In those days, when there was again a large crowd [gathered before Him] and they had nothing to eat, Jesus called His disciples and told them, “I feel compassion for the crowd; they have been with Me now for three days and have nothing [left] to eat. If I send them away to their homes hungry, they will faint [from exhaustion] on the road; because some of them have come a long way.”Mark 8:1-3
A few weeks ago, I said that it was difficult to write about hospitality during a pandemic. I was wrong. My world was too small. This week I read an interview with our friend, Rosaria Butterfield, (The Gospel Comes with a House Key). Rosaria is a pastor’s wife, and has practiced and encouraged, sometimes radical, hospitality in her Durham, NC neighborhood. In her interview – Podcast: Practicing Hospitality in a Pandemic (Rosaria Butterfield) – she shares what her family continues to do by reaching out to those around them with the love of Christ, reflects on our tendency to spend more time reading the news than reading our Bibles, and calls on Christians to fight against the fear that threatens to destroy our witness. Please note that Rosaria admonishes that hospitality can be practiced in many different ways which are not the same for each of us. Rather, note the principles that surround the gift of hospitality offered to those around around us.
We should quietly be going about the business of church. For the Butterfield family, this pandemic time focused their Christian calling. They relied more heavily on grace, prayed for discernment and boldness, and continued on in their ministry of hospitality. The reason to continue was this: “When you have a situation where you’ve got lockdowns, people are feeling disenfranchised, depression is up, people are losing their jobs – there are all these things – what the Christian church needs to do is love better and love more. For their family, they felt that perhaps they were a little like the Hebrew midwives in Exodus 1 in quietly going about the business of the church. How?
Instead of their five kids in their home, there were twenty, because kids needed a place to be before their parents were home to figure out what to do next.
Because friends – especially single friends – who had been part of large churches and large ministries, had their lives derailed, everybody with a phone that could FaceTime had somebody on FaceTime during family devotions every night.
They checked in on their neighbors.
After becoming aware that food, grown by farmers and packaged for restaurants, was being wasted because restaurants were closed, she and her daughter got a job in food distribution so food intended for restaurants could go to homes instead. Their physical church building, which could not be used for worship, became a food distribution site.
Even as they distributed food and sometimes gave it away, they were able to share verbally and to demonstrate the gospel of God’s love to their neighbors.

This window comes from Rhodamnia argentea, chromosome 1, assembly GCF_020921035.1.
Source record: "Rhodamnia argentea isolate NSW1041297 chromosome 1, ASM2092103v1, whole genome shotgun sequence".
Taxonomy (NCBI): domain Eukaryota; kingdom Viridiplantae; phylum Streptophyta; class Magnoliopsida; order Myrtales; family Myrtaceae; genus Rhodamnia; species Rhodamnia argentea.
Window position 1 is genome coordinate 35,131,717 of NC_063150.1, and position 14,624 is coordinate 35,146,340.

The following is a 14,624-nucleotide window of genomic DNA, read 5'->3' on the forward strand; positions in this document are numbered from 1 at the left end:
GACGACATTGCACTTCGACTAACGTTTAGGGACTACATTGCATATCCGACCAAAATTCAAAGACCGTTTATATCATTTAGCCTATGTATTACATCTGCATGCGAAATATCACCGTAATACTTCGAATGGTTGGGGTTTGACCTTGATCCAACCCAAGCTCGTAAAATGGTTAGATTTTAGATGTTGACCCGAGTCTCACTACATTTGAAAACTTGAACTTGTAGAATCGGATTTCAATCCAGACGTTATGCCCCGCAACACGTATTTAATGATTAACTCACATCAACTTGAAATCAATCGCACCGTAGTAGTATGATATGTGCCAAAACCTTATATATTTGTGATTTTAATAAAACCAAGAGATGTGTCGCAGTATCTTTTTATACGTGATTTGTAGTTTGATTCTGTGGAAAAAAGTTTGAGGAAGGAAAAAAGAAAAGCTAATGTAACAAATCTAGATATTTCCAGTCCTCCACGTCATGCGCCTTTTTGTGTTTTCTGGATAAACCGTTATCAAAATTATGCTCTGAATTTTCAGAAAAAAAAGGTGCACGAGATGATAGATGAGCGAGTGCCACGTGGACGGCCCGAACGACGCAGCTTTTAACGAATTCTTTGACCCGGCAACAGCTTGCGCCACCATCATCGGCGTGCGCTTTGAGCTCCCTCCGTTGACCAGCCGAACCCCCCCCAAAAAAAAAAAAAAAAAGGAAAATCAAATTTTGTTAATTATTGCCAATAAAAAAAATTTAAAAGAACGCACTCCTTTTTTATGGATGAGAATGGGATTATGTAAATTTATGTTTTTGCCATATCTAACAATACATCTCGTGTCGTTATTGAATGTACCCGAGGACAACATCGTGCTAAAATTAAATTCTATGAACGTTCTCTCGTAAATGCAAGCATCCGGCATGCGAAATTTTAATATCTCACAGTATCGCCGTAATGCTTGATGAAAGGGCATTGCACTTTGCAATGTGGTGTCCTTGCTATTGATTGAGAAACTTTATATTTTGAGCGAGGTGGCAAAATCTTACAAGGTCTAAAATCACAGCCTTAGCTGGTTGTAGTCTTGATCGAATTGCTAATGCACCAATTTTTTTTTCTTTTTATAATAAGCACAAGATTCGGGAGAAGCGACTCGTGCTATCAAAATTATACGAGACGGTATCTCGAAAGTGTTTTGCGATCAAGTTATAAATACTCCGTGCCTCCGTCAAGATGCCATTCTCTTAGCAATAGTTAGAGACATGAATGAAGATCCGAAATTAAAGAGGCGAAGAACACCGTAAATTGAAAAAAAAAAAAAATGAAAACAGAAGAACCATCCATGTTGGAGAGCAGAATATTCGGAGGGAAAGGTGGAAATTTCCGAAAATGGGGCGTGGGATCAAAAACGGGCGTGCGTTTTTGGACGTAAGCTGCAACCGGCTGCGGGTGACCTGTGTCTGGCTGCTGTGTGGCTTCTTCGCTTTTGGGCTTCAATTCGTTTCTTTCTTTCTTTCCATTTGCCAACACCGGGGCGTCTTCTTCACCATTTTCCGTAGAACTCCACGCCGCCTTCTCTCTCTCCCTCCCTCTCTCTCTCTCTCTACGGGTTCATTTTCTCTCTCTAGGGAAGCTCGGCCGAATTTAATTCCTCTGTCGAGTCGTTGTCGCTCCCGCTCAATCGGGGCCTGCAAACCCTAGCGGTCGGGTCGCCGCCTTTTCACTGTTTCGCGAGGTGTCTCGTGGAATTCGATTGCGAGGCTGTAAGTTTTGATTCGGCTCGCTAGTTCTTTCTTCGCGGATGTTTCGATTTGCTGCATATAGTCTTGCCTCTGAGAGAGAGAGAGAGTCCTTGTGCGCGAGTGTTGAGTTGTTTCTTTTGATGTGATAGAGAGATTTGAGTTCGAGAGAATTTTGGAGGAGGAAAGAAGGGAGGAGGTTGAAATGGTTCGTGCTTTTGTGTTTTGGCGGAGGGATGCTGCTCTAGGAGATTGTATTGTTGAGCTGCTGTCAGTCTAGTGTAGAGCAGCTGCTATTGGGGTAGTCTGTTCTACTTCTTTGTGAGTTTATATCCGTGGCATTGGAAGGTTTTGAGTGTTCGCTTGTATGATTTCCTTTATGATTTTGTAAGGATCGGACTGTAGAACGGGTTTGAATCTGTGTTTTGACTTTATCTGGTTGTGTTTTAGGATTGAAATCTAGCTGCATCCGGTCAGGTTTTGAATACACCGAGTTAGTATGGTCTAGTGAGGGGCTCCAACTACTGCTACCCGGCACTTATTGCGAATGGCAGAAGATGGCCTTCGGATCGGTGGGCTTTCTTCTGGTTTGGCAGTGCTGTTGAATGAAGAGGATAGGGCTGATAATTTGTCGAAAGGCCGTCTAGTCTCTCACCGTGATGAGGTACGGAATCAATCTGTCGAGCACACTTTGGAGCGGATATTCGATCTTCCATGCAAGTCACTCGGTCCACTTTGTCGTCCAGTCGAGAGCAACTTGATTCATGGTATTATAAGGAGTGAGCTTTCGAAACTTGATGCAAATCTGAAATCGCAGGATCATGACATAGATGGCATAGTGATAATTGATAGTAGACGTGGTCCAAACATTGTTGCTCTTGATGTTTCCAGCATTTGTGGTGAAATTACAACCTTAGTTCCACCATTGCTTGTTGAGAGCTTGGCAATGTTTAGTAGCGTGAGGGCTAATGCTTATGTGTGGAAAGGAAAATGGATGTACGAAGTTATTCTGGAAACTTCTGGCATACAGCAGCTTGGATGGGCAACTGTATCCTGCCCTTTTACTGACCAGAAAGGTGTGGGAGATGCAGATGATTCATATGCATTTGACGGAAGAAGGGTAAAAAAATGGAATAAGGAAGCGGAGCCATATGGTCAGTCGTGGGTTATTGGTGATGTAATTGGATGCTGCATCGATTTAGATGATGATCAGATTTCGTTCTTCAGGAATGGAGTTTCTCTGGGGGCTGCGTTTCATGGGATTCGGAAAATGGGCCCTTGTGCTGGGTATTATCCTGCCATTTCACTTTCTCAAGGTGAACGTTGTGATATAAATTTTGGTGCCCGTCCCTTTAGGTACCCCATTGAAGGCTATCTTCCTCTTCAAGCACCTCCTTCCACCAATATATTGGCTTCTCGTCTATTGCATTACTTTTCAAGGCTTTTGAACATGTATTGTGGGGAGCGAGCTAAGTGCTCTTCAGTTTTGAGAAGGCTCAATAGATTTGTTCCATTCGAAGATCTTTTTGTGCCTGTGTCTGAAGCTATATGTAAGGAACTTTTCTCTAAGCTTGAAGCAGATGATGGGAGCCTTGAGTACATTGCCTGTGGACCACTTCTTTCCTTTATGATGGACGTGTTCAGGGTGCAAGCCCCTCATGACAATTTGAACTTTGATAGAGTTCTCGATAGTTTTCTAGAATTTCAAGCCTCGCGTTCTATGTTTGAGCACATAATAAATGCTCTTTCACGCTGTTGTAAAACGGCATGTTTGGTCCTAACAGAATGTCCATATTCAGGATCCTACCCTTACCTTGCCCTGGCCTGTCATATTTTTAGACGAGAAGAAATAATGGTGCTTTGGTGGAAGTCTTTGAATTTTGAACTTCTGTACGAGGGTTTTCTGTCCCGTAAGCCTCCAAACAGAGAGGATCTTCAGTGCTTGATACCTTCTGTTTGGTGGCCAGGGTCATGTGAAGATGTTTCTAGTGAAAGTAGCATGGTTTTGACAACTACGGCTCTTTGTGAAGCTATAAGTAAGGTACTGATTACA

Another principal Rosaria talked about is the need not to panic during a pandemic. There is a need to remember that our good and wise and just God had a purpose in allowing His children to experience this COVID time. We are to pray to be of one mind, that being to have the mind of Christ. As part of their conversation with their children, here’s part of what was said,
They included their children and appointed them to high positions as they rolled up their sleeves and prepared to care for their neighbors. They did this because they wanted to make sure that no one around them would lose confidence in the Lord, they no one would fail to keep their hands to the plow, that no one would listen to the words of Satan and not trust the Lord. They wanted to make sure that they are helping to uphold and uplift each other, and also they wanted to really think about and care about the people who don’t yet know the Lord and the people who’s lives are in financial ruin.
A third principle that Rosaria focused on was to maintain consistency amidst chaos. She speaks to the temptation that we all have felt to protect ourselves, protect our families, and to get self-focused and lose sight of other things – other people, their needs, and any way that we can meet them in that. We tend to lose sight of simple spiritual disciplines that help us to be thinking about others instead of ourselves.
Continue with morning and evening devotions, and invite others in to join them. Open windows so that others can feel comfortable in doing that.
Read together as a family – Daniel Defoe’s book, A Journal of the Plague Year, written from his perspective as a five-year-old during a plague which starts with What would have made it worse is if we had had newspapers.
Instead of getting sucked into all kinds of media, to remember that during the plagues in Egypt, when there was darkness all around, there was light in the homes of the children of Goshen, where God’s children were.
Rosaria’s final principle in her interview is that repentance is the threshold to God.
Here, again, Rosaria reminds us that hospitality is not a one-size-fits-all. This is not a works theology.
There is much more in Rosaria’s podcast. Please feel free to listen to the link through Crossway. The purpose of what Rosaria said, and what we all need to be reminded of, is that, as we are being conformed to the image of Christ, we should be becoming more like Him in our compassionate care for others, as we minister to their hunger, their homelessness, their loneliness, their discouragement.
Lord Jesus, help us to love and become like you. Help us to love others as we love You.